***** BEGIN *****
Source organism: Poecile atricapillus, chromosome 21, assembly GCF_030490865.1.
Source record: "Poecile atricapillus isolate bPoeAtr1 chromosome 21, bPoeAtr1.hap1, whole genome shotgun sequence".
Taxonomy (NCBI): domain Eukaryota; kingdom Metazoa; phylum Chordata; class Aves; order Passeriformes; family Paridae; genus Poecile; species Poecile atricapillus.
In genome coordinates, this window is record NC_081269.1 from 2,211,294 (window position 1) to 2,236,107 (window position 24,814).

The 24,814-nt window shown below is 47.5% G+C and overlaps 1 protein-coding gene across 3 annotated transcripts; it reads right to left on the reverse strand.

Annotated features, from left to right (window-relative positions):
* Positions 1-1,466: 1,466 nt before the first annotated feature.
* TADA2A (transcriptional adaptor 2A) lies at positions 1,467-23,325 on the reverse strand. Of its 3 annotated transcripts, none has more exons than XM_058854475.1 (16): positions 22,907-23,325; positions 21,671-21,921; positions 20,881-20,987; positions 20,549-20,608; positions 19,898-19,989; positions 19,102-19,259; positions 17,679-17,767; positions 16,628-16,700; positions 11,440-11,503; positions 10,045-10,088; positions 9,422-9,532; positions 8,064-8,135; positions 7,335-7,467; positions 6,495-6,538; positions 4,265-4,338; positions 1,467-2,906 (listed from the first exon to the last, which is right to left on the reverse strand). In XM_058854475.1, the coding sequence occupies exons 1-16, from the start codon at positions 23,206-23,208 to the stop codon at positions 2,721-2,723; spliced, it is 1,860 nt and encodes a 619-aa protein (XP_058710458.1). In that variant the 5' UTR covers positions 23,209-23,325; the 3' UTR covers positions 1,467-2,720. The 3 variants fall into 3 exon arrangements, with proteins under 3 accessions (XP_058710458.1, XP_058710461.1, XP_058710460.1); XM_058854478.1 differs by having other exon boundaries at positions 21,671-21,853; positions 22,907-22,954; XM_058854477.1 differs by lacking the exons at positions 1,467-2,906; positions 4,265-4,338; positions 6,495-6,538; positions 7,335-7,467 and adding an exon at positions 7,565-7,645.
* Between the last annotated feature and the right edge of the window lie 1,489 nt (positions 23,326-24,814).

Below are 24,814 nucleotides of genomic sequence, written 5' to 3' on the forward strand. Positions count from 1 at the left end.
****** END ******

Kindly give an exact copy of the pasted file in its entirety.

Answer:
Source organism: Poecile atricapillus, chromosome 21, assembly GCF_030490865.1.
Source record: "Poecile atricapillus isolate bPoeAtr1 chromosome 21, bPoeAtr1.hap1, whole genome shotgun sequence".
Taxonomy (NCBI): domain Eukaryota; kingdom Metazoa; phylum Chordata; class Aves; order Passeriformes; family Paridae; genus Poecile; species Poecile atricapillus.
In genome coordinates, this window is record NC_081269.1 from 2,211,294 (window position 1) to 2,236,107 (window position 24,814).

The 24,814-nt window shown below is 47.5% G+C and overlaps 1 protein-coding gene across 3 annotated transcripts; it reads right to left on the reverse strand.

Annotated features, from left to right (window-relative positions):
* Positions 1-1,466: 1,466 nt before the first annotated feature.
* TADA2A (transcriptional adaptor 2A) lies at positions 1,467-23,325 on the reverse strand. Of its 3 annotated transcripts, none has more exons than XM_058854475.1 (16): positions 22,907-23,325; positions 21,671-21,921; positions 20,881-20,987; positions 20,549-20,608; positions 19,898-19,989; positions 19,102-19,259; positions 17,679-17,767; positions 16,628-16,700; positions 11,440-11,503; positions 10,045-10,088; positions 9,422-9,532; positions 8,064-8,135; positions 7,335-7,467; positions 6,495-6,538; positions 4,265-4,338; positions 1,467-2,906 (listed from the first exon to the last, which is right to left on the reverse strand). In XM_058854475.1, the coding sequence occupies exons 1-16, from the start codon at positions 23,206-23,208 to the stop codon at positions 2,721-2,723; spliced, it is 1,860 nt and encodes a 619-aa protein (XP_058710458.1). In that variant the 5' UTR covers positions 23,209-23,325; the 3' UTR covers positions 1,467-2,720. The 3 variants fall into 3 exon arrangements, with proteins under 3 accessions (XP_058710458.1, XP_058710461.1, XP_058710460.1); XM_058854478.1 differs by having other exon boundaries at positions 21,671-21,853; positions 22,907-22,954; XM_058854477.1 differs by lacking the exons at positions 1,467-2,906; positions 4,265-4,338; positions 6,495-6,538; positions 7,335-7,467 and adding an exon at positions 7,565-7,645.
* Between the last annotated feature and the right edge of the window lie 1,489 nt (positions 23,326-24,814).

Below are 24,814 nucleotides of genomic sequence, written 5' to 3' on the forward strand. Positions count from 1 at the left end.